The Loop Is NOT Dead and Central IS Involved

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By Dave Freneaux with Submissions by David Barrow and Wade Giles

In HB-2 Capitol Outlay bill the House approved a little over $6 Million in funding for continued studies of the Baton Rouge Loop.  Last Friday a Senate committee removed all Loop funding from the bill.  As this article is being written there is action in Senate Finance committee to add back some Loop funding  and proponents of the Loop are pledging to try to restore the funding on the Senate floor or in Conference Committee.  HB-2 is expected to come to a vote on the Senate floor in the next several days.
In researching to write this article it has become apparent that the sheer volume of documents, studies, legislation, opinions, articles, charts and graphs encountered on the subject of the Loop make this a very complicated issue.  There are, however, three recurring themes which bear printing.  1) There are serious questions about the financial viability of any BR Loop.  2) The people of Central object to even considering a loop unless the collective voice of this City is heard and heeded, and even then, a route which disrupts or divides the City of Central will meet stiff opposition.  3) Central, in order to build a tax base sufficient to maintain a growing city and school system, needs economic Development.

Financial Viability – The Livingston Parish group organized to keep the Loop out of their area supplied with a great deal of data based on traffic counts, toll rates, and construction costs which were used by the BR Loop Commission in its presentations.  If you wish to delve into this data yourself please email   In a nutshell, the traffic counts produced by the Loop studies are not sufficient to support the building of a toll road that would pay for itself.  Further, the entire project is based on a guarantee by the government that the investors will make a 12% profit.  This means that tax dollars would have to be used to guarantee that investors got their money back, plus a 12% profit.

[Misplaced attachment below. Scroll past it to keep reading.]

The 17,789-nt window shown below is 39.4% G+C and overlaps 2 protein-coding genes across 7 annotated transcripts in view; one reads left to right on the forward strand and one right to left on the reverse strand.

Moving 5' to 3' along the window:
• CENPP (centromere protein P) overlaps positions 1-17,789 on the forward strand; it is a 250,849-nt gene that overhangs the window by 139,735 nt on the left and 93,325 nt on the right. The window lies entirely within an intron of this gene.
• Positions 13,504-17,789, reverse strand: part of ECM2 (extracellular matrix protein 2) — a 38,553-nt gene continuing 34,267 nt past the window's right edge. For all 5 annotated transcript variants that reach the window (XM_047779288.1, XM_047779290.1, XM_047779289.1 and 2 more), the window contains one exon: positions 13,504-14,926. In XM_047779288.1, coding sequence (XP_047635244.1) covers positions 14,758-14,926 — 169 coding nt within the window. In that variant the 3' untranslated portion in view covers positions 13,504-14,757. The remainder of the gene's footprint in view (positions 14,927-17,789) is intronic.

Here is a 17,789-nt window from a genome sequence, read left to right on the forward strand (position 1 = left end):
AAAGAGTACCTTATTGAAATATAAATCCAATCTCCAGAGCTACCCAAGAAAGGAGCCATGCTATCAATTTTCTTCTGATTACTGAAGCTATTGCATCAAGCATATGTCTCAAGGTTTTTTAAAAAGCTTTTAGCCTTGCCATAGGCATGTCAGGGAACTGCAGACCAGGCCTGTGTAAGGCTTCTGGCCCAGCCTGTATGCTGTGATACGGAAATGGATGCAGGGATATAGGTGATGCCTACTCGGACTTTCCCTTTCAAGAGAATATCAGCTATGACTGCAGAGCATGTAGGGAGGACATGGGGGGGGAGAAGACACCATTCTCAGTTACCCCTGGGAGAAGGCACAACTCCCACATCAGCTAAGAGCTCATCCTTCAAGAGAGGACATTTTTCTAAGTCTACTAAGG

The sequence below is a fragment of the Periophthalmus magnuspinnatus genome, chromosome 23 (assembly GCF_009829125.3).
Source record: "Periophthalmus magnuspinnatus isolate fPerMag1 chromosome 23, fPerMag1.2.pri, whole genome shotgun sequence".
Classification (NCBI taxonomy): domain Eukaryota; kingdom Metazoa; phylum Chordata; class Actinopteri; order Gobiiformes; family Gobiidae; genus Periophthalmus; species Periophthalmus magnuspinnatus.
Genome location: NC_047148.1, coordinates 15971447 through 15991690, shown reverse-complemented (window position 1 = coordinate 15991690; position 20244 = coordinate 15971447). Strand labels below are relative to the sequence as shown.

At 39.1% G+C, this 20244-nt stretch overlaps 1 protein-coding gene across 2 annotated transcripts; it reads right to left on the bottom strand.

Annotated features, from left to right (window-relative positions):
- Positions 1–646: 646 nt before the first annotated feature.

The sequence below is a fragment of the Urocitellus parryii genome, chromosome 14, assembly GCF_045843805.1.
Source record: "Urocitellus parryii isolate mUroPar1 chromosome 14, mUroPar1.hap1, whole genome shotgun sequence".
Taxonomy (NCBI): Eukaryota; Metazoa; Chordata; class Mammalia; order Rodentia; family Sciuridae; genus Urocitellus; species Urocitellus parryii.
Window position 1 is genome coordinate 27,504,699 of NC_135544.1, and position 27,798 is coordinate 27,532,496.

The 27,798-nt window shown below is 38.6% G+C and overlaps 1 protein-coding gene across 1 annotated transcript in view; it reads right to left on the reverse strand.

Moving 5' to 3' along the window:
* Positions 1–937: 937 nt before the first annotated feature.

Central’s Objection – Public sentiment generally heard around Central is that a major problem with the whole Loop concept is the lack of consideration that seems to be given to what the people of Central want and will support.  The single largest objection is often heard when there is any discussion of a Loop anywhere near the heart of the city.  See also the City of Central’s Press Release below.

Economic Development – Setting aside for a moment the pitfalls of financial viability and Central’s objections, there are potentially meaningful economic benefits for the City of Central should there ever be a major thoroughfare through some part of Central.  See also comments from Wade Giles of the Central Economic Development Foundation below.

With the Loop issue again being considered by our legislators, you are encouraged to contact your elected representatives and voice your opinion, whether you are for or against the Loop.



A state senate committee rejected additional funding for the Baton Rouge Loop on Friday after nearly an hour of testimony.  The Senate Revenue and Fiscal Affairs Committee was considering House Bill 2, which contains hundreds of individual appropriations, by Rep. Hunter Greene.  State Senator Dale Erdey, who serves on the committee, recommended deleting the $5.2 million appropriation for the loop and move that funding towards an I-10 / LA415 connector in West Baton Rouge Parish .
Senator Erdey said there are three possible routes that the loop could take through Central, yet no one on the Loop steering committee could ever provide him with enough information that he wanted.  According to John Carpenter, who is EBR Mayor-President Kip Holden's Assistant Chief Adminstrative Officer, the northern loop is the only part of the project under consideration now, and the price tag has dropped from near $5 billion to $757 million.